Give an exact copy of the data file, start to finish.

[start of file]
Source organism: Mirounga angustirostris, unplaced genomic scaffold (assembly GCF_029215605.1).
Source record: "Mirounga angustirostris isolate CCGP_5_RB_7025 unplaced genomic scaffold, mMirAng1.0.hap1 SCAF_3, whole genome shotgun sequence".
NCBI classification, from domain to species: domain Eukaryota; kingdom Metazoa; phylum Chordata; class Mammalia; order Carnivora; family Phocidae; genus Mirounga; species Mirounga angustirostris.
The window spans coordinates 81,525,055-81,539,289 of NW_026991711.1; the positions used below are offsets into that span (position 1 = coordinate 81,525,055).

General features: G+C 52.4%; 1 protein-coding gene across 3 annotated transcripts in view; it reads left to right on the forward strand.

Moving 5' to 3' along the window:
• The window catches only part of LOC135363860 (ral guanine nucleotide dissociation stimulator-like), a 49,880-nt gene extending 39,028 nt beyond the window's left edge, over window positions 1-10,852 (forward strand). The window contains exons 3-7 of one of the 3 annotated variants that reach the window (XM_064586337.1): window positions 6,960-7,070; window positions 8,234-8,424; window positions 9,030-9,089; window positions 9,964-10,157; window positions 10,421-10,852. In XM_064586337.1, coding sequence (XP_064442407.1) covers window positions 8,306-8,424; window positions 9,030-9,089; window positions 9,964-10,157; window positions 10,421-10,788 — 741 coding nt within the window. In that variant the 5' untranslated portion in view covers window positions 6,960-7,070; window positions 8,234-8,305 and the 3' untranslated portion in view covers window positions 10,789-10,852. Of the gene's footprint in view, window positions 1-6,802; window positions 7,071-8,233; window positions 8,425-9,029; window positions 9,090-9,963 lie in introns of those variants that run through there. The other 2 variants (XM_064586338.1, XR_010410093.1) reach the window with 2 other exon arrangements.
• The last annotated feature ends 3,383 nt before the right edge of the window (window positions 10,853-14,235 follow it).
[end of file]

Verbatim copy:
Source organism: Mirounga angustirostris, unplaced genomic scaffold (assembly GCF_029215605.1).
Source record: "Mirounga angustirostris isolate CCGP_5_RB_7025 unplaced genomic scaffold, mMirAng1.0.hap1 SCAF_3, whole genome shotgun sequence".
NCBI classification, from domain to species: domain Eukaryota; kingdom Metazoa; phylum Chordata; class Mammalia; order Carnivora; family Phocidae; genus Mirounga; species Mirounga angustirostris.
The window spans coordinates 81,525,055-81,539,289 of NW_026991711.1; the positions used below are offsets into that span (position 1 = coordinate 81,525,055).

General features: G+C 52.4%; 1 protein-coding gene across 3 annotated transcripts in view; it reads left to right on the forward strand.

Moving 5' to 3' along the window:
• The window catches only part of LOC135363860 (ral guanine nucleotide dissociation stimulator-like), a 49,880-nt gene extending 39,028 nt beyond the window's left edge, over window positions 1-10,852 (forward strand). The window contains exons 3-7 of one of the 3 annotated variants that reach the window (XM_064586337.1): window positions 6,960-7,070; window positions 8,234-8,424; window positions 9,030-9,089; window positions 9,964-10,157; window positions 10,421-10,852. In XM_064586337.1, coding sequence (XP_064442407.1) covers window positions 8,306-8,424; window positions 9,030-9,089; window positions 9,964-10,157; window positions 10,421-10,788 — 741 coding nt within the window. In that variant the 5' untranslated portion in view covers window positions 6,960-7,070; window positions 8,234-8,305 and the 3' untranslated portion in view covers window positions 10,789-10,852. Of the gene's footprint in view, window positions 1-6,802; window positions 7,071-8,233; window positions 8,425-9,029; window positions 9,090-9,963 lie in introns of those variants that run through there. The other 2 variants (XM_064586338.1, XR_010410093.1) reach the window with 2 other exon arrangements.
• The last annotated feature ends 3,383 nt before the right edge of the window (window positions 10,853-14,235 follow it).